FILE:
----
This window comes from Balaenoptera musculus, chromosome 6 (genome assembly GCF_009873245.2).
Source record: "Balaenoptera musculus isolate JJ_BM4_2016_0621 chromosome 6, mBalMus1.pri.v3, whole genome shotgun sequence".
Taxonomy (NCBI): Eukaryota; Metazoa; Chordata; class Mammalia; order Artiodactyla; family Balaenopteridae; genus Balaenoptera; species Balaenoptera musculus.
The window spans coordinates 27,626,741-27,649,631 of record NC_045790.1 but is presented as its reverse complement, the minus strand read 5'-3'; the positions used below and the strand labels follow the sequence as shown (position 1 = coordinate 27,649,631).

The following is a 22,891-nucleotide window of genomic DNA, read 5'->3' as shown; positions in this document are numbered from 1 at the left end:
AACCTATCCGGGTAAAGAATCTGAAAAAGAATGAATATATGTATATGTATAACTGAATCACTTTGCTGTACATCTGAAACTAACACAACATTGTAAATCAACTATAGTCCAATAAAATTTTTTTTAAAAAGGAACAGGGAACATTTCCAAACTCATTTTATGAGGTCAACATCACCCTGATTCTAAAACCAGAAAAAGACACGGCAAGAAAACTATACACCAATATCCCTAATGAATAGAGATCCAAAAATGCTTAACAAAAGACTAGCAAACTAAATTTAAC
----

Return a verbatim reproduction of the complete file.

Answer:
This window comes from Balaenoptera musculus, chromosome 6 (genome assembly GCF_009873245.2).
Source record: "Balaenoptera musculus isolate JJ_BM4_2016_0621 chromosome 6, mBalMus1.pri.v3, whole genome shotgun sequence".
Taxonomy (NCBI): Eukaryota; Metazoa; Chordata; class Mammalia; order Artiodactyla; family Balaenopteridae; genus Balaenoptera; species Balaenoptera musculus.
The window spans coordinates 27,626,741-27,649,631 of record NC_045790.1 but is presented as its reverse complement, the minus strand read 5'-3'; the positions used below and the strand labels follow the sequence as shown (position 1 = coordinate 27,649,631).

The following is a 22,891-nucleotide window of genomic DNA, read 5'->3' as shown; positions in this document are numbered from 1 at the left end:
AACCTATCCGGGTAAAGAATCTGAAAAAGAATGAATATATGTATATGTATAACTGAATCACTTTGCTGTACATCTGAAACTAACACAACATTGTAAATCAACTATAGTCCAATAAAATTTTTTTTAAAAAGGAACAGGGAACATTTCCAAACTCATTTTATGAGGTCAACATCACCCTGATTCTAAAACCAGAAAAAGACACGGCAAGAAAACTATACACCAATATCCCTAATGAATAGAGATCCAAAAATGCTTAACAAAAGACTAGCAAACTAAATTTAAC